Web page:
The school thus established continued only about two years, being discontinued partly on account of the paucity of scholars, and partly on account of the expense of litigation with Connecticut concerning her assumption of title to the territory of New Haven, which threatened to exhaust the treasury. The vote to discontinue is thus recorded:-
"At a General Court held at New Haven, for the jurisdiction, Nov. 5, 1662, it was propounded as a thing left to be issued at the next General Court after May last, by the committee for the school, whether they would continue the colony school or lay it down. The business being debated, it came to this conclusion, that, considering the distraction of the time, that the end is not attained for which it was settled no way proportionable to the charges expended, and that the colony is in expectation of unavoidable necessary charges to be expended, did conclude to lay it down, and the charges to cease when this half-year is up at the end of this month."
How far the school came short of attaining the end for which it was established, may be seen in the light of some remarks made by Mr. Davenport in a town meeting held the preceding August. "Mr. Davenport further propounded to the town something about the colony school, and informed them that the committee for the school made it a great objection against the keeping of it up, that this town did not send scholars to it, only five or six; now, therefore, if you would not have that benefit taken away, you should send your children to it constantly, and not take them off so often; and further said that he was in the school, and it grieved him to see how few scholars were there."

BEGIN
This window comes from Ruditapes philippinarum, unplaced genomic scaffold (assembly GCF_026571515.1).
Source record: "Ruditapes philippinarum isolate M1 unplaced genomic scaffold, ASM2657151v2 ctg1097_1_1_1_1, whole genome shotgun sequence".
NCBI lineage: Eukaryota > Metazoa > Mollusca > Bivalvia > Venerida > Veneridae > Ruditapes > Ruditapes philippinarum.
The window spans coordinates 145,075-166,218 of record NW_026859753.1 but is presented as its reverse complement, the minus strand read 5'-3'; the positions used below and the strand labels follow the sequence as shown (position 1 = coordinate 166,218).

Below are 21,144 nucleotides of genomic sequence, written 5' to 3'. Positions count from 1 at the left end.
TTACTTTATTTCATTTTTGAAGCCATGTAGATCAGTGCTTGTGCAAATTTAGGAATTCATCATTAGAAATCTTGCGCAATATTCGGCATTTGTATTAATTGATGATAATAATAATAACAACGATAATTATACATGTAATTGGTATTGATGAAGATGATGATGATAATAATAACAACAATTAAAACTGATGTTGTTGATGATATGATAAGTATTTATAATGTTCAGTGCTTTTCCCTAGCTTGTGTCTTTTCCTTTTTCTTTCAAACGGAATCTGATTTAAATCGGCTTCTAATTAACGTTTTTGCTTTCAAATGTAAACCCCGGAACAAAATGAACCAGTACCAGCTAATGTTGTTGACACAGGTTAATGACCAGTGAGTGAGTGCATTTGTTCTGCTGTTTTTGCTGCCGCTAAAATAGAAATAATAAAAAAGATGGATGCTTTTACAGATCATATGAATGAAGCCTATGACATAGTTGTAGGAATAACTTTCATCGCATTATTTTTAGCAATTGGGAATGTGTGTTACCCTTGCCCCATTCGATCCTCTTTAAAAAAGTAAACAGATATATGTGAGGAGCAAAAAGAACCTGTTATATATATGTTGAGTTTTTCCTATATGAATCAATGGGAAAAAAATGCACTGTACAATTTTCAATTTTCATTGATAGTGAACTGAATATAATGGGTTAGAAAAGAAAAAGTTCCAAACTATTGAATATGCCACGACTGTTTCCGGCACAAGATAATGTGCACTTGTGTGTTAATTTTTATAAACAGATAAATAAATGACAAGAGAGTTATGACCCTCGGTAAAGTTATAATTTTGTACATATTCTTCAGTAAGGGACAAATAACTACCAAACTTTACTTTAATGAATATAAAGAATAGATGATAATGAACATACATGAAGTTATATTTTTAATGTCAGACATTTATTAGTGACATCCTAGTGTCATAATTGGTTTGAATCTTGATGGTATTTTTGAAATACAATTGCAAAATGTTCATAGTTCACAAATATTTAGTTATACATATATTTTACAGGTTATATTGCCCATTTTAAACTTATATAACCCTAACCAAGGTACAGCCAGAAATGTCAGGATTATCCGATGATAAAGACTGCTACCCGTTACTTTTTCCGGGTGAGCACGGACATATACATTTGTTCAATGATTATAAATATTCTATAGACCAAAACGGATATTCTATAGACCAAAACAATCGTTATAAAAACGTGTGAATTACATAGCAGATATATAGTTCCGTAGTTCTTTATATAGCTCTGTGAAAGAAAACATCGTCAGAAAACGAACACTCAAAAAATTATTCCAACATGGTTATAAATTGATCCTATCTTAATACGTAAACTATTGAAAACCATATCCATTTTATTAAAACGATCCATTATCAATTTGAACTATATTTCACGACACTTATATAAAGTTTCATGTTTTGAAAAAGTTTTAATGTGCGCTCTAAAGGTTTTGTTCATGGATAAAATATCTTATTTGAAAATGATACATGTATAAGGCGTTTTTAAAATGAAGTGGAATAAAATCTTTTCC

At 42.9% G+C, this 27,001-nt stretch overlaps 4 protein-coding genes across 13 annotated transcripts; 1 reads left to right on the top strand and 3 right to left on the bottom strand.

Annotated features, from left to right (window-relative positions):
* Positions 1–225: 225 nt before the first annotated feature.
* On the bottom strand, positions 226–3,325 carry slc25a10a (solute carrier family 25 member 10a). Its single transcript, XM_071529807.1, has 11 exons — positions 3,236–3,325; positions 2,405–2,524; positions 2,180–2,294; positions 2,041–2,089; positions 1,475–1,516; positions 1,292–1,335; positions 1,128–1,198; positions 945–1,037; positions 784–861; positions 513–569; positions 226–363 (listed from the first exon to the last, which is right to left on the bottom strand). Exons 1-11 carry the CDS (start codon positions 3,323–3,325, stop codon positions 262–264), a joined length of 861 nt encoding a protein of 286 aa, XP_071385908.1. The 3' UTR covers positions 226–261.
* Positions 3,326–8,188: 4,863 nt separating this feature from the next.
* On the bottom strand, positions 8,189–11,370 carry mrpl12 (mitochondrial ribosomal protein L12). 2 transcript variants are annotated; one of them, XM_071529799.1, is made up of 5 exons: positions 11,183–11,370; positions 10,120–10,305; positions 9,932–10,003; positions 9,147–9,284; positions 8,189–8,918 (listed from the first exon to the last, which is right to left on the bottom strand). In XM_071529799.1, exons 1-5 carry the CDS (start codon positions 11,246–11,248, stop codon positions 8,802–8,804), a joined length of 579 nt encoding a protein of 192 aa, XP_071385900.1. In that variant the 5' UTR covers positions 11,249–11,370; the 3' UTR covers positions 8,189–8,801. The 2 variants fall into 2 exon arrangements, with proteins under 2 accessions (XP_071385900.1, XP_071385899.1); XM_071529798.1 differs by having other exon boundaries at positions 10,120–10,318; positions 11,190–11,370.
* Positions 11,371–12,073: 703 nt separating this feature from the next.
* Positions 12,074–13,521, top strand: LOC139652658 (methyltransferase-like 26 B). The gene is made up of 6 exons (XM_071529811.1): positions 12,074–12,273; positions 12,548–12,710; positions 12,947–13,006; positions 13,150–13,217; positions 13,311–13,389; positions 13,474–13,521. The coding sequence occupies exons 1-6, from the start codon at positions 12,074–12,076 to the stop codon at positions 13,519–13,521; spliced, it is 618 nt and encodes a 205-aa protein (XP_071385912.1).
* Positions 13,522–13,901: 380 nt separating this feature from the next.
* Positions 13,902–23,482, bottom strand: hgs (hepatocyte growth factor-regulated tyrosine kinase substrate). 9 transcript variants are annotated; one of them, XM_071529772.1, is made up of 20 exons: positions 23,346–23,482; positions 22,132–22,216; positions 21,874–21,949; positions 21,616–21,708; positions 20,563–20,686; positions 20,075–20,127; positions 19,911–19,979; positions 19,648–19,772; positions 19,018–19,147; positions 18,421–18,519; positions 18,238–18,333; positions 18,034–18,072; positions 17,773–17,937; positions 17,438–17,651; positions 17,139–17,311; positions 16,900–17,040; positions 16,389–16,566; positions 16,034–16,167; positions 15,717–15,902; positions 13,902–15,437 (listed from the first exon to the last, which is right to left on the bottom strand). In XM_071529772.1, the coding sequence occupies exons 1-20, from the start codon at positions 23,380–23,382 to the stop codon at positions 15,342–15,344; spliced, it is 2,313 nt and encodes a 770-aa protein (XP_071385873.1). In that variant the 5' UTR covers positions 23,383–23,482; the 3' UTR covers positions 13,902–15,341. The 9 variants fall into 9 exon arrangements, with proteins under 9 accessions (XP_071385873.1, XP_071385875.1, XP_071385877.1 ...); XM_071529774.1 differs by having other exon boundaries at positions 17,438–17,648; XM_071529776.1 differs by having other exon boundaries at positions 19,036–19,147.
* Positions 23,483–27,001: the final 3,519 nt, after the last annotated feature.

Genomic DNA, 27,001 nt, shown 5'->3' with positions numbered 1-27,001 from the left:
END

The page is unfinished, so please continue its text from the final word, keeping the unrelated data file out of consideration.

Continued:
The colony school being discontinued, the town of
New Haven negotiated with George Pardee, one of their own people, to teach the children " English, and to carry them on in Latin so far as he could. The business was debated, and some expressed themselves to this purpose, that it is scarce known in any place to have a free school for teaching English and writing, but yet showed themselves willing to have something allowed by the public, and the rest by the parents and masters of such that went to school; and in the issue twenty pounds was propounded and put to vote, and by vote concluded to be allowed to George Pardee for this year out of the town treasury, and the rest to be paid by those that sent scholars to the school, as he and they could agree. This, George Pardee agreed to, to make trial of for one year. He was also advised to be careful to instruct the youth in point of manners, there being a great fault in that respect, as some expressed."
Our history of schools in the colony of New Haven might here come to a conclusion, for, when the year expired for which Mr. Pardee was engaged, the colony of New Haven had become absorbed into the colony of Connecticut, and thus lost not only its name but its existence as a jurisdiction.